• Note the lead time or anticipated completion date when you
• Inform of delays, e.g. backorders, etc.
• Fabrication has begun
• Fabrication is finished
• Installation needs to be arranged
• Designer needs also to let you know of any delaying circumstances
3. Possible means of communication are by postcard, fax and/or e-mail.
4. Create a form for the notifications and try to use the same one
for as many notifications as possible so that past history is always
5. Ask for a receipt acknowledgement. If you fax the designer, ask
her to initial and fax back. If you e-mail, set your mail to request
a receipt. If you use Outlook Express, open the new message box
and click on Tools in its top tool bar. Then click Request Read
Receipt. Some people have set their computers not to allow these
and the recipient can also ignore the request. But you will have
the satisfaction of knowing you tried.
6. Discuss with your designers if you or they will keep their customers
informed. Be clear on exactly what you are supposed to send to their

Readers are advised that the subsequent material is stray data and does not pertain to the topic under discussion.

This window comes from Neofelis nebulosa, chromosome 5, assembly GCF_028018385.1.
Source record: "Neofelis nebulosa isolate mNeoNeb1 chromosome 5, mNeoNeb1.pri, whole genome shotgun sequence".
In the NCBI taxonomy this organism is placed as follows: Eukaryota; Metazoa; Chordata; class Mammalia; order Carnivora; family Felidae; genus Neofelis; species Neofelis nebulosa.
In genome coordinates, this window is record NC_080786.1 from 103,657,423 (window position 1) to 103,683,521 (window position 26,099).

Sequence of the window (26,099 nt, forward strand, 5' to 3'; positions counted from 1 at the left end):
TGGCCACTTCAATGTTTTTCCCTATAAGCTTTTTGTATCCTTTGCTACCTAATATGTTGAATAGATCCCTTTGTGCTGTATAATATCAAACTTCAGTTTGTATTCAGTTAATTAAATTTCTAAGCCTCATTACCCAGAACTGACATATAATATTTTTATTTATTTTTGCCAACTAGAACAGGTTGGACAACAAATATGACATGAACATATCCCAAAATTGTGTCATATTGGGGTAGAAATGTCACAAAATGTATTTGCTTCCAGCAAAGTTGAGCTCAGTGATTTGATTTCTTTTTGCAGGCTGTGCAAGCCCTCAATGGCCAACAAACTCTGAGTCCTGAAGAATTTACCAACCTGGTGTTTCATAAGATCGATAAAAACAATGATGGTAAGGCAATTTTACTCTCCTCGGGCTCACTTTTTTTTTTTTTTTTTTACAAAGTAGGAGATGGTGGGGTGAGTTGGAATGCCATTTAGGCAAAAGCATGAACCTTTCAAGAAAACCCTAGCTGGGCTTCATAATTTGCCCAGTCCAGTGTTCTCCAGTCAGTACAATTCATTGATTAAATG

7. Use your Web site for keeping your designers informed. Sydney
Hardiman, The Silken Scissor, has a password-protected part of her
Web site where she keeps all the updates and progress reports for
her designers. They can log-in anytime to get the status of their
jobs. What a convenience this is for your designers who are not
always able to call you during business hours. Of course it also
means you won’t be getting as many calls from them!
8. There are many places on the Internet where you can post photos
and allow people to view them. If you are having problems with an
order that you would like the designer to see, photograph it with
a digital camera. Then post on the Internet and e-mail your designer
the password to view it.
As you consider the above ideas, keep these things in mind. While
you must get input from your designers on what will help you both
it is not a good idea to have a different process for each designer.